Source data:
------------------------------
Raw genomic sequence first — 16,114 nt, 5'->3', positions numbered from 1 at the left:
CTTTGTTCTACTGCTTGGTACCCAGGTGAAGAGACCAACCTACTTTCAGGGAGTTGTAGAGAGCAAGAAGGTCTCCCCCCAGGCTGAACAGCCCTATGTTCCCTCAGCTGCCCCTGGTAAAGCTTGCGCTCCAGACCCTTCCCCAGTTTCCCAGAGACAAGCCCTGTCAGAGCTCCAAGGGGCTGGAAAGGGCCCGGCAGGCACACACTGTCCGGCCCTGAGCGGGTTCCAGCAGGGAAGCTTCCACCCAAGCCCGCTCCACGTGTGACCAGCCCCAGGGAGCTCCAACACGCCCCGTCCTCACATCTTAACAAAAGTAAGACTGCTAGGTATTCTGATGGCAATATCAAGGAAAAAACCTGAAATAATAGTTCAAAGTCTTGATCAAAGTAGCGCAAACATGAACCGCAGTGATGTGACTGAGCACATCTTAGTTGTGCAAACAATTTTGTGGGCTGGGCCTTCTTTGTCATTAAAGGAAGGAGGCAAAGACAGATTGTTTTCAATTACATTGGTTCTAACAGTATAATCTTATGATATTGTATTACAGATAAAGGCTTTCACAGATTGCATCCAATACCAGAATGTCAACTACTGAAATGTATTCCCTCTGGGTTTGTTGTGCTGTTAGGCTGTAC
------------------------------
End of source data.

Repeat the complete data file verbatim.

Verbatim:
Raw genomic sequence first — 16,114 nt, 5'->3', positions numbered from 1 at the left:
CTTTGTTCTACTGCTTGGTACCCAGGTGAAGAGACCAACCTACTTTCAGGGAGTTGTAGAGAGCAAGAAGGTCTCCCCCCAGGCTGAACAGCCCTATGTTCCCTCAGCTGCCCCTGGTAAAGCTTGCGCTCCAGACCCTTCCCCAGTTTCCCAGAGACAAGCCCTGTCAGAGCTCCAAGGGGCTGGAAAGGGCCCGGCAGGCACACACTGTCCGGCCCTGAGCGGGTTCCAGCAGGGAAGCTTCCACCCAAGCCCGCTCCACGTGTGACCAGCCCCAGGGAGCTCCAACACGCCCCGTCCTCACATCTTAACAAAAGTAAGACTGCTAGGTATTCTGATGGCAATATCAAGGAAAAAACCTGAAATAATAGTTCAAAGTCTTGATCAAAGTAGCGCAAACATGAACCGCAGTGATGTGACTGAGCACATCTTAGTTGTGCAAACAATTTTGTGGGCTGGGCCTTCTTTGTCATTAAAGGAAGGAGGCAAAGACAGATTGTTTTCAATTACATTGGTTCTAACAGTATAATCTTATGATATTGTATTACAGATAAAGGCTTTCACAGATTGCATCCAATACCAGAATGTCAACTACTGAAATGTATTCCCTCTGGGTTTGTTGTGCTGTTAGGCTGTAC